11. TDG-Farms

    TDG-Farms Dave (TDG Farms) S.E. Washington State

    Jul 12, 2013
    Goats are smart. They know bedding when they see it :) hehe Now here is the kicker. If you put it down for bedding they may actually eat it.
     
  12. MsScamp

    MsScamp New Member

    Jan 31, 2010
    Wyoming
    If he doesn't know what is in his hay, you need to find a new provider who does!
     
  13. MsScamp

    MsScamp New Member

    Jan 31, 2010
    Wyoming
    I feed grass/alfalfa mix - preferably 3rd cutting if possible. The grass is a combination of several varieties of wheat grass, 2 or 3 varieties of brome, timothy, and orchard grass.
     
  14. MsScamp

    MsScamp New Member

    Jan 31, 2010
    Wyoming
    Only if you let them. I do not free choice feed hay for this very reason. Any animal, be it cows, sheep, or horses, will pick and choose when free choice fed. My girls get 5-6 lbs of hay per day and they eat it because I do not give them a choice. Now, don't get me wrong, it is darned good hay! Hay costs too much to waste it, though.
     
  15. armortrails

    armortrails New Member

    102
    Jan 8, 2014
    Florida
    I feed Perennial Peanut Hay. They don't waste any of it.
     
  16. FullMoonFarm-Ky

    FullMoonFarm-Ky New Member

    155
    Jan 15, 2014
    What does it matter rather it's first cutting, second cutting, or third?
     
  17. MsScamp

    MsScamp New Member

    Jan 31, 2010
    Wyoming
    Depending on how it was put up - the higher the cutting the better the quality and the higher the Relative Food Value usually.
     
  18. TDG-Farms

    TDG-Farms Dave (TDG Farms) S.E. Washington State

    Jul 12, 2013
    First cutting is always best IMO.
    First and foremost it has the most nutrients. As organic material breaks down throughout the winter months (and as previous fertilization has a longer time to do its job in the soil, vitamins and minerals are replenished in the soil. First cutting being first of course, has first access to draw those nutrients into the plant. Each successive cutting has less and less available nutrients to draw out of the soil.
    Second you will have a larger stem. Stems in alfalfa equal fiber. The higher the fiber in hay the longer it takes an animal to digest it. The longer it takes to digest it the more nutrients can be drawn from it.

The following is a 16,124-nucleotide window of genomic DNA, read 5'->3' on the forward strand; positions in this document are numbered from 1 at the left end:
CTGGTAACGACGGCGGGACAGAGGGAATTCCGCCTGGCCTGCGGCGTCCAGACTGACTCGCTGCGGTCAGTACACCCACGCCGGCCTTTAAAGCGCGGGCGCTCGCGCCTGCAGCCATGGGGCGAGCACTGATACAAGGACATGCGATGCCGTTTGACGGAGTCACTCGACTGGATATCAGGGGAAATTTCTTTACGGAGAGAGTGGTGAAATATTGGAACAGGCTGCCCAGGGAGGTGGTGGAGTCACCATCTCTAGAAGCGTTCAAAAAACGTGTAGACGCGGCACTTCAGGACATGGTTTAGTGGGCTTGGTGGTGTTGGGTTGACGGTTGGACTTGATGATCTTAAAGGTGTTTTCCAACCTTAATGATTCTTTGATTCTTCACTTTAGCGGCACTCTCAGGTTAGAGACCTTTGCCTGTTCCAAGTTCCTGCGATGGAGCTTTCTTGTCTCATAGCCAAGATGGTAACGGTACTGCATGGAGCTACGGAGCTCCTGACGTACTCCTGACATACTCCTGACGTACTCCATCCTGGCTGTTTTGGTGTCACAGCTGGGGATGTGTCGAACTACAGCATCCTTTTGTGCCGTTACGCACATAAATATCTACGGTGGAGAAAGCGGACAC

So you get a higher nutrient, higher protein and fiber feed. With each cutting the stems get smaller and the leaf more prevalent. Removing more fiber but while maintaining a higher protein level due to the increased leaf.
    In terms of feedability, later cuttings will be better as goats dont much care for stems and go after the leaf first. So you need to find a grower who knows what they are doing, so first cutting stems are not hard and over dried. Cutting and baling at the right time along with making the bales nice and tight will leave the stems soft and crushed. Making it easier for the animals to eat it. Now if you are feeding free choice, then a later cutting may be better just in terms of what the animals leave. But if you are feeding in feeders a set amount per day, and making them clean up their feeders, first is the better way to go.

    So although later cuttings may look nicer, they are in fact not.
     
  19. FullMoonFarm-Ky

    FullMoonFarm-Ky New Member

    155
    Jan 15, 2014
    Thanks for the good information.
     
  20. Rastus59

    Rastus59 New Member

    15
    Apr 12, 2013
    Iowa
    Being farm raised and around hay all of my life I was taught that the first cutting was coarser, more weedy and more stems. The second cutting was the best with higher nutrients and tends to be heavier in leaves because it is like any other kind of plant once the first cutting is made it makes every consecutive cutting thicker and richer. From the nutrient stand point I could see the first cutting being more nutritious but really don't know if that would hold true or not.